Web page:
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I love successful stories, and I love them even more when they come from an underdog. Women in Afghanistan are the underdog, but the situation is changing quickly, as centuries of bigotry and discrimination are starting to crumble before the eyes of the Afghan people and the International Community. After the fall of the Taliban radicals at the end of 2001, Afghan women didn't immediately benefit from the change in regime. The degree of violence and repression they experienced during Taliban control was so rooted, it took a while for them to find the courage to stand up for their rights. Now Afghan girls represent more than a third of the total number of students in Afghanistan, and are emerging as legit contributors to this country's future. Because of this, the Afghanistan literacy rate has increased steadily, propelling the young generation of Afghans to new horizons of education and economic growth

Although it will take a while before Afghan women can reach gender equality and financial independence, Afghanistan society is slowly opening to women empowerment. Domestic violence, arranged marriages and honor killings continue to plague the lives of many women in Afghanistan, but development and justice are slowly reaching all the corners of this country. True, many steps still need to be made before we can fully report the end of female abuse and repression in Afghanistan - some women aren't even allowed to step outside their homes - but at least we can see some improvements... all rooted in education. Domestic partnerships with the government are building schools in AfghanistanAfghanistan schools for girls are operating on a larger scale, and the Afghan education system is receiving help from foreigner organizations interested to improve the academic skills - and productivity - of the young Afghan population. Film Annex is one of them.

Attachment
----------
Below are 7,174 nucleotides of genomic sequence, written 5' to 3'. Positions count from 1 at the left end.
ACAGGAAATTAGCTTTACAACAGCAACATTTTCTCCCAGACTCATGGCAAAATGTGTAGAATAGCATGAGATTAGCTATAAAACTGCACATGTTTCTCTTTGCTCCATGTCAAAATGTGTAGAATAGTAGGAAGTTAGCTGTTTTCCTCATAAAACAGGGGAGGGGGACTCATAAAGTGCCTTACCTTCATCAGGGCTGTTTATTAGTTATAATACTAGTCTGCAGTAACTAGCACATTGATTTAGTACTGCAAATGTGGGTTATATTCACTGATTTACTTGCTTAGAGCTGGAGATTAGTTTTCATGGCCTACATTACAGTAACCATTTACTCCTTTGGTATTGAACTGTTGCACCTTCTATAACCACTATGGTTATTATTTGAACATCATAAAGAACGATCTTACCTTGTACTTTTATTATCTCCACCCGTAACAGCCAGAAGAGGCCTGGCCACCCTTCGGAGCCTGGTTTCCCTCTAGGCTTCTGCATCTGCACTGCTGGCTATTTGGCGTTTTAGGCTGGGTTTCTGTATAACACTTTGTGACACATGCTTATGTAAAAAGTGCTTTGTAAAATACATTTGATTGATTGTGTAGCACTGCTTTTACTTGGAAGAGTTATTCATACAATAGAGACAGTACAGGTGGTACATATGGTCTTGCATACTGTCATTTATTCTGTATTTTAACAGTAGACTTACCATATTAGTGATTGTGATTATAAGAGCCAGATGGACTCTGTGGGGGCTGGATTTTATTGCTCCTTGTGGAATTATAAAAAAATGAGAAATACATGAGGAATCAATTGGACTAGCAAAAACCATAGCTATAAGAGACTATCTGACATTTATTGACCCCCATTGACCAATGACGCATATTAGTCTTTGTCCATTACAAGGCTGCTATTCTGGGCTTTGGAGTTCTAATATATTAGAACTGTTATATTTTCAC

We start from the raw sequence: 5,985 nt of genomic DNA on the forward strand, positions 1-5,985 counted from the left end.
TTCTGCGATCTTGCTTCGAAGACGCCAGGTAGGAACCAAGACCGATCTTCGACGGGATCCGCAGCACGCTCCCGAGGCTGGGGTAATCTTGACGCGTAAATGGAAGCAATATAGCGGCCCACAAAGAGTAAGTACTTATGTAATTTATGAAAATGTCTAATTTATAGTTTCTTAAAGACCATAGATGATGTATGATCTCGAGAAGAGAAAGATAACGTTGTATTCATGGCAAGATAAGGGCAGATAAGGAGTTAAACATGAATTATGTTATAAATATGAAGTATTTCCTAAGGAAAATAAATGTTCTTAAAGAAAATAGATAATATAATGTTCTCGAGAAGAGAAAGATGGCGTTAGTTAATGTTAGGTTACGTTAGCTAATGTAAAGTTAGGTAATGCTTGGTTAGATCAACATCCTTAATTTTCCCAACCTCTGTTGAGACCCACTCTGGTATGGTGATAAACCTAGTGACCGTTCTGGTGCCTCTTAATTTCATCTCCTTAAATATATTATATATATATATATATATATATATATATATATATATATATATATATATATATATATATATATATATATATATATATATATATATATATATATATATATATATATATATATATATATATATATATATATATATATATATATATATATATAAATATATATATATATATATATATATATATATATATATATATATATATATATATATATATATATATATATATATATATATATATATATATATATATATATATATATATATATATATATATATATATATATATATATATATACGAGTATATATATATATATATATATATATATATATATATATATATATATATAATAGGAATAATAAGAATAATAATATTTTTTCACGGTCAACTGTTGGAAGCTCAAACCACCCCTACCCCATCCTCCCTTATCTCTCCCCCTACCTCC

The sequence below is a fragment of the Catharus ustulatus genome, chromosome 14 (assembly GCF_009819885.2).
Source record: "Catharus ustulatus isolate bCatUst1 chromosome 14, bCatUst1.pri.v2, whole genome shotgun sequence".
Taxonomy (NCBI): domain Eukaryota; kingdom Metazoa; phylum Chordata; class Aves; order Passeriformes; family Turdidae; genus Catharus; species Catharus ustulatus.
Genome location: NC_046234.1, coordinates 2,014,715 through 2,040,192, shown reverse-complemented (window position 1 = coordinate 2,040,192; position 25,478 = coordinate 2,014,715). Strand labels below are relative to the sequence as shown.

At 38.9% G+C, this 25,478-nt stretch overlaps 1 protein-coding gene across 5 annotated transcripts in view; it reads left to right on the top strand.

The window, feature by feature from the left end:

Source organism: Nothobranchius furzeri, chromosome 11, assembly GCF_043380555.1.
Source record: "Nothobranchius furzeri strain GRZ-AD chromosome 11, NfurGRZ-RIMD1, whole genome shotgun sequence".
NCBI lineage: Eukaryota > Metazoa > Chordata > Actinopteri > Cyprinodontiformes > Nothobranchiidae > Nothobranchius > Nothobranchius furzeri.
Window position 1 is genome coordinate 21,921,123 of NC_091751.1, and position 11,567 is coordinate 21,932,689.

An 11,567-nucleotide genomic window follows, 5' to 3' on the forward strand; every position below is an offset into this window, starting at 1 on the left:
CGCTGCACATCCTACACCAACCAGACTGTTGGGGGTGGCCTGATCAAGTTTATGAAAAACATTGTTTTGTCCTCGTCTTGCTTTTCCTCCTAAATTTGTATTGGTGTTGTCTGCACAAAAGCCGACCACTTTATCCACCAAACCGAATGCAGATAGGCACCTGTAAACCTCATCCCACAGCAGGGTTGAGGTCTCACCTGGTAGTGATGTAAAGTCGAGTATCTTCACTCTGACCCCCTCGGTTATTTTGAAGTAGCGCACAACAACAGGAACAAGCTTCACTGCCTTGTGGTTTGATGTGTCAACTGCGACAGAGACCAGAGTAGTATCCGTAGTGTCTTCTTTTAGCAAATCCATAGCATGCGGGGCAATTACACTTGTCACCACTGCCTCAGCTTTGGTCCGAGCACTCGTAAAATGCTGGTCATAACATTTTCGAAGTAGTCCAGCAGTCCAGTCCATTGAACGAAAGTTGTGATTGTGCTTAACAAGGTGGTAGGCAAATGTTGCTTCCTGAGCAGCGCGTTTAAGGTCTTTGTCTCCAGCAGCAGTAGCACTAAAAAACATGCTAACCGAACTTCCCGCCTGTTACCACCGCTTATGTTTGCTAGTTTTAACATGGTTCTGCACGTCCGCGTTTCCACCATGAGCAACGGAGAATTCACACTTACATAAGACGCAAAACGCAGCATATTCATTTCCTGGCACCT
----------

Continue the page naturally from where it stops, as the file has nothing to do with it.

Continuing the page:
Film Annex is a digital platform used by independent filmmakers to showcase their work worldwide. More importantly, Film Annex is building Internet classrooms in schools all over Herat, the third largest city in Afghanistan. So far, ten schools have been affected, with about 40,000 students now able to connect to the cyberspace. This is a big deal. It doesn't mean just adding one class to their curriculum. It means creating additional job opportunities. It means opening doors that would have remained closed. It means providing these kids with the tools to create relationships with people all over the world. And it means increasing their chances to develop their own businesses, and secure the professions they want for themselves. Every student involved is taking advantage of what the project has to offer, especially the girls. To this purpose, Film Annex's main goal is to promote female empowerment in a region where, if you happen to be a woman, you don't have many options other than doing what men tell you to do.

Great part of the success of Film Annex's "Afghan Development Project" is due to its partnership with the Afghan Citadel Software Company, a software development firm operating in Herat. Roya Mahboob - CEO and Founder of Citadel - and Francesco Rulli - CEO and Founder of Film Annex - work tirelessly to provide these Afghan students with computers, Internet connection and educational curriculum. It's a collaboration that is inspiring countless people around the globe. Roya Mahboob is an inspiring story herself. In a world where women are treated like second class citizens, and deprived of many fundamental rights, Roya is a rare encounter: a female entrepreneur in a position of power. Despite holding a higher education, she constantly deals with skeptical men who never miss an opportunity to test her ability to conduct business. This constant need to prove herself has motivated Roya to work even harder not only for her own independence, but also for the autonomy of every woman in her country.